POLITICS SEPTEMBER 29, 2008
WASHINGTON -- September began as John McCain's month and ended as Barack Obama's. McCain's high-risk wagers aimed at shaking up the campaign turned into very bad investments. And Friday's debate eliminated McCain's best chance to deliver a knockout blow to an opponent whose most important asset may be his capacity for self-correction.
McCain is supposed to own the foreign policy issue--and he should have owned Friday's debate. During their respective primary battles, McCain was a better debater than Obama, who could be hesitant, wordy and thrown off his stride.
But the Obama who showed up at Ole Miss was sharper and more concise than the man who frequently lost debates against his Democratic foes. He was also resolutely calm in standing his ground against McCain, whose condescension became a major talking point following the debate. If Al Gore suffered from his sighs during the 2000 debates, McCain will be remembered for his supercilious repetition of seven variations on "Senator Obama doesn't understand."
This gave special power to Obama's peroration about McCain's "wrong" judgments on going to war in Iraq. McCain's dismissal of Obama brought back memories of how advocates for the war arrogantly dismissed those who insisted (rightly, as it turned out) that the conflict would be far more difficult and costly than its architects suggested.
McCain's derisive approach may help explain why the instant polls gave Obama an edge in a debate that many pundits rated a tie--and why women seemed especially inclined toward Obama. CNN's survey found that 59 percent of women rated Obama as having done better, with just 31 percent saying that of McCain.
An Obama adviser who was watching a "dial group"--in which viewers turn a device to express their feelings about a debate's every moment--said that whenever McCain lectured or attacked Obama, the Republican's ratings would drop, and the fall was especially steep among women.
But if the debate was indeed a tie--and McCain certainly looked informed and engaged once the discussion moved from economics to foreign affairs--this would count as a net gain for Obama. A foreign policy discussion afforded McCain his best opportunity to aggravate doubts about his foe. That opportunity is now gone.
As for the first 40 minutes devoted to the economic crisis, Obama was more forceful in addressing public anxieties. He used the occasion to tout his middle-class tax cut that a large share of the electorate doesn't even know he's proposing. Obama's campaign quickly went on the air with an ad noting that McCain did not once mention the words "middle class" during the discussion.
Thus ends a month that began with such promise for McCain. His choice of Sarah Palin as a running mate at the end of August created a fortnight of excitement among Republican loyalists who were less than enthusiastic about McCain. Some said Palin would also enhance his appeal to women voters and help him recast his candidacy as a maverick's crusade.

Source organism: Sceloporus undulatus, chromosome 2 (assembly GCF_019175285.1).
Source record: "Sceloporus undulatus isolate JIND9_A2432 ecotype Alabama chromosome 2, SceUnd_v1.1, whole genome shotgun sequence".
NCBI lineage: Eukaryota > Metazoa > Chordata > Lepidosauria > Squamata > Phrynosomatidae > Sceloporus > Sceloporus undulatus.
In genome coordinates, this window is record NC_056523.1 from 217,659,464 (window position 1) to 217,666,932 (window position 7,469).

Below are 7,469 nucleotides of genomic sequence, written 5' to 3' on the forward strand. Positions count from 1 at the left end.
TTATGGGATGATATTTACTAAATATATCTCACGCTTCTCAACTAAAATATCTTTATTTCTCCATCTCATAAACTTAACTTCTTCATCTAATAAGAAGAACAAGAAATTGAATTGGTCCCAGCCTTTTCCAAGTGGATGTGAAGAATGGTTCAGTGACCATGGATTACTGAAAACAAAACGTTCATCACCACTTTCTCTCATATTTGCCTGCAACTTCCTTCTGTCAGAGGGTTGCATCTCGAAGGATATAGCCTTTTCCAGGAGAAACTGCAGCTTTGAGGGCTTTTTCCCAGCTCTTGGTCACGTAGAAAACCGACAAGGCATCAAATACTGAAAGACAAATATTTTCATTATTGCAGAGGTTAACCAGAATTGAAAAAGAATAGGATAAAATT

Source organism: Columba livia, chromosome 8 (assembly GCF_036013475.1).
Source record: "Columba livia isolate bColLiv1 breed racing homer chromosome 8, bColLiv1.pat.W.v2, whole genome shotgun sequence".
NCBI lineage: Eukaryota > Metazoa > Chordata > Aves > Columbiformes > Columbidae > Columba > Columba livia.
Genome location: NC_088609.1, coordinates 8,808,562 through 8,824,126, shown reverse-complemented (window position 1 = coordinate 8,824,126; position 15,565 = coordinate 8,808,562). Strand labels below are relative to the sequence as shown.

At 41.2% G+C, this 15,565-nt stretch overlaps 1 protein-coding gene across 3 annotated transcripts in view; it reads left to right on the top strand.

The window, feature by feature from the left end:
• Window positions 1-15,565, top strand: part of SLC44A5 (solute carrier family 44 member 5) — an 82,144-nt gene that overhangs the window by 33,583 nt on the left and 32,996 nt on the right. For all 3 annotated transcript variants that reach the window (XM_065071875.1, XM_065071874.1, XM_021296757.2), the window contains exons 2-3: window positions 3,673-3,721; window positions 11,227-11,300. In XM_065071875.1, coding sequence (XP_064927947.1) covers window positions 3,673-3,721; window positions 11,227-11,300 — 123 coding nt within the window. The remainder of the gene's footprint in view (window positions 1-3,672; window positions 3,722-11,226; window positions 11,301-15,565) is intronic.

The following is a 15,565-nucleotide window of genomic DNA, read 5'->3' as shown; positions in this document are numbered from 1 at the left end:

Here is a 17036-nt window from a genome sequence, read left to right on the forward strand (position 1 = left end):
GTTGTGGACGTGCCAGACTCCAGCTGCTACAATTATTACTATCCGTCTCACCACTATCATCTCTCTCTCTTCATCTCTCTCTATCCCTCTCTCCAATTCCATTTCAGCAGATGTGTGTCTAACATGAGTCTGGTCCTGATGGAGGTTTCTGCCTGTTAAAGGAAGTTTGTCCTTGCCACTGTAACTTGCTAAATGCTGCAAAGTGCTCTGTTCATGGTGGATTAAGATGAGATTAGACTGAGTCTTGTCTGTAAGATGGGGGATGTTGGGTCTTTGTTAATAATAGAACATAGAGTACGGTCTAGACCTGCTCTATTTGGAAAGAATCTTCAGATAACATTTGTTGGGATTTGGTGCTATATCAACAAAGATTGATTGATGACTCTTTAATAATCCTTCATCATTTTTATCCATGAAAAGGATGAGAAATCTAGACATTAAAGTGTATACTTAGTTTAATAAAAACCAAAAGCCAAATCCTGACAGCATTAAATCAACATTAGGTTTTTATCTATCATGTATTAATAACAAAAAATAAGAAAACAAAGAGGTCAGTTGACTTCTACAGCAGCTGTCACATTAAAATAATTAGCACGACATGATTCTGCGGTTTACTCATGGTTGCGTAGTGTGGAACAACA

But it was a reckless choice. Palin has proved herself to be spectacularly unprepared for a national campaign and embarrassingly inarticulate and unreflective. She is held in protective custody by a campaign that trusts her less and less. A few conservatives suggested she should be dropped from the ticket.
Then came McCain's abrupt foray into Washington's negotiations over a Wall Street bailout bill. His showy call for postponing Friday's debate was serenely rebuffed by Obama and McCain was forced to retreat. The candidate with 26 years of congressional experience lost a test of wills to an opponent with just four years on the national stage.
And when McCain intervened in the rescue package discussions, his position on the matter was muddy. This champion of bipartisanship briefly stood up for a House Republican minority that was battling against a bipartisan accord largely accepted by his Senate Republican colleagues, and then pulled back. The McCain who had once allied with such liberals as Ted Kennedy and Russ Feingold was suddenly flirting with an approach to the economic rescue recommended by Newt Gingrich.
The post-Labor Day period has thus brought the campaign to an unexpected point.
McCain, once the candidate of tested experience, must now battle the perception that he has become the riskier choice, a man too given to rash moves under pressure. Obama, whose very newness promised change but also raised doubts, has emerged as the cool and unruffled candidate who moves calmly but steadily forward. However one judges the first debate, it did nothing to block Obama's progress.
E.J. Dionne, Jr. is the author of the recently published Souled Out: Reclaiming Faith and Politics After the Religious Right. He is a Washington Post columnist, a senior fellow at the Brookings Institution, and a professor at Georgetown University.